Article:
Yes, I called you Fuckwad. You have really, really pissed a lot of people off. I would really hate to be you right now. Actually, you know what? I’ve changed my mind. I would trade places with you, in an instant. Do you know why? Because when I was trying to find a picture of your pathetic face tonight, to print out and attach to my punching bag, I read that you have 3 children. 3 healthy children. I too, had 3 children. 3 boys to be exact. Now I have just 2 boys, among the living. I had to have my 3-year-old son, Ronan, cremated, just 8 months ago because he died from childhood cancer. It sucks to be you because of the ignorance you have chosen to display and the backlash you are going to receive. But it really, really sucks to be me because I have a child who is dead. So therefore, I would trade places with you in an instant. I would rather have my head on a platter, with 3 healthy kids, whom you get to tuck in at night, then to have to be the parent of one who has died from this “rare,” disease called childhood cancer.
Have you even given any thought to all the kids who suffer and die from childhood cancer? This rare disease of childhood cancer which is actually in fact the NUMBER 1 CAUSE OF DEATH BY DISEASE FOR CHILDREN! I really doubt it because I’m sure you are too busy hiding behind your big, fancy desk in your big, fancy suit. I have given a lot of thought to all the kids who are suffering or who have suffered from childhood cancer. One in particular, my Ronan. My Ronan who was the love of my life. Who was the most beautiful little boy who ever existed and I’m not just saying this because I’m his mom. Anybody who knows of Ronan and our story, will tell you this. A lot of people know about Ronan because he was that amazing. Did I forget to mention that I too, have a blog? I do, all because of Ronan. As of now, I have 2,264,051 million hits on this little blog of mine. They all know about Ronan, and now, they are all going to know about you too. I am going to post your words below, just so my little blog readers can get an idea of exactly what you have written. I’ll let them decide for themselves, if you are indeed the fuckwad that I have called you out as being tonight.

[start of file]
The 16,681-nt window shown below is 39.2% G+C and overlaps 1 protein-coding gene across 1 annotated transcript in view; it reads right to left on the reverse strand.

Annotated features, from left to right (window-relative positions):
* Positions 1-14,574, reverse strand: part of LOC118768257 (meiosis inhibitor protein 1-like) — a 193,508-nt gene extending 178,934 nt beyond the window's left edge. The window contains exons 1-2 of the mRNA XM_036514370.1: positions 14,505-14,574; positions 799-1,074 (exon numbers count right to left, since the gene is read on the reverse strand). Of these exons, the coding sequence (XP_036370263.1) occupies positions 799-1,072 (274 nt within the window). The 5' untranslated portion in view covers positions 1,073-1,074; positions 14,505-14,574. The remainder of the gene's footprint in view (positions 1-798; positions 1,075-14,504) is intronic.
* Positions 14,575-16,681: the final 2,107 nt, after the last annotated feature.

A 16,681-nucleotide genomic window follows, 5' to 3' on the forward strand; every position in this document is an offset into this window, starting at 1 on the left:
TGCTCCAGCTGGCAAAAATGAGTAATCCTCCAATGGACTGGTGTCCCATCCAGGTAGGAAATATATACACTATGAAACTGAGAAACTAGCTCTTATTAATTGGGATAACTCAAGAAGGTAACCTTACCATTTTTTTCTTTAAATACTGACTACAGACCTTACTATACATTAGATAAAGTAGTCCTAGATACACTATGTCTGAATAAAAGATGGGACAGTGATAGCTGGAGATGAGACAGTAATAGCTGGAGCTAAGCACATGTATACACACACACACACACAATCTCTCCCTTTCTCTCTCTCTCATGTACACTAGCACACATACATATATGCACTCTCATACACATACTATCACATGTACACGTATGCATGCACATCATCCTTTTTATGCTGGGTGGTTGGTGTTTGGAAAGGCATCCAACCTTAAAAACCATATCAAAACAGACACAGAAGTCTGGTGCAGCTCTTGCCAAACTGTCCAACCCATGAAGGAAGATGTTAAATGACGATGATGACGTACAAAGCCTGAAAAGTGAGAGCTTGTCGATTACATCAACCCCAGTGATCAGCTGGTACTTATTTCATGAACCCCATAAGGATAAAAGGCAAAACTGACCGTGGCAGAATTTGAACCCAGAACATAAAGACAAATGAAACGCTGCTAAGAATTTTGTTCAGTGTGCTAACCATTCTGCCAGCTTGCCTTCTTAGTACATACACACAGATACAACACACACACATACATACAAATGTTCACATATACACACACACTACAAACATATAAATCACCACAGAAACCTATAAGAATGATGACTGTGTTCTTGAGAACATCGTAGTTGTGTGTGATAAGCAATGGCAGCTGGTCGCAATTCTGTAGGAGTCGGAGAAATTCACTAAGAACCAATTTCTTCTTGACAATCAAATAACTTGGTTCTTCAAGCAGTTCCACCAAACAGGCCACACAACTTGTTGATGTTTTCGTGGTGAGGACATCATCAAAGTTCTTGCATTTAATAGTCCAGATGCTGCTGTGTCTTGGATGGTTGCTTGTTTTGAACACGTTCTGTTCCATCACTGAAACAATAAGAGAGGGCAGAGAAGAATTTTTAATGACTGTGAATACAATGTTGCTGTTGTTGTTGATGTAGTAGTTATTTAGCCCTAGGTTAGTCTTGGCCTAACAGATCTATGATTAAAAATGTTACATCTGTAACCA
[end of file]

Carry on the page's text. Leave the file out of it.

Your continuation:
We apologize if the below post offended some of our readers. We realize that in our zeal to highlight an issue that deserves debate, we may have sounded insensitive. This post was written to provoke debate about the proliferation of products marketed to raise awareness, and we think asked legitimate questions. We believe discussions like this can help focus all our efforts more closely on our shared goal of defeating cancer.
You may have seen in the news that a Facebook campaign is underway to pressure Mattel, the maker of Barbie Dolls, to manufacture a bald Barbie. Cancer is one of, but not the sole reason for this campaign. The group’s Facebook page notes,
“We would like to see a Beautiful and Bald Barbie made to help young girls who suffer from hair loss due to cancer treatments, Alopecia or Trichotillomania. Also, for young girls who are having trouble coping with their mother’s hair loss from chemo.”
To the extent that this effort is about fighting cancer, we should ask ourselves what it accomplishes, who would benefit, and while we’re at it, how about asking if a bald Barbie could in fact do more harm than good for kids and parents, not to mention Mattel.
In a world already littered with cancer totems such as rubber bracelets and pink everything (a limited number of which are from ACS initiatives) , do we need one more thing whose function is to “raise awareness” about cancer? Is raising awareness worthwhile? Over at Mary Tyler Mom, who herself is the mother of a child who died from cancer, the answer is a resounding “no.” She makes the excellent suggestion that a donation of $10-$20 to support cancer research would make far more of an impact than buying a doll.
We know that funding more research is key, and every dollar helps, but who would benefit from sales of these dolls? Would it really be about fundraising?
The downside to raising awareness has been well documented by activists in the breast cancer arena. Awareness of breast cancer, for example, has been so thoroughly achieved, and many women are so afraid of the words breast cancer, that about one in 20 who are diagnosed with LCIS, a condition that may lead to breast cancer, are choosing bilateral mastectomy; the surgical removal of both breasts.
This isn’t to say that awareness doesn’t have an important role in defeating cancer. It can be incredibly important when it comes to informing people about ways to reduce risk or about getting recommended screenings regularly. But there may be better ways to attack childhood cancer. Just like radiation and chemotherapy, awareness must be deployed thoughtfully and carefully.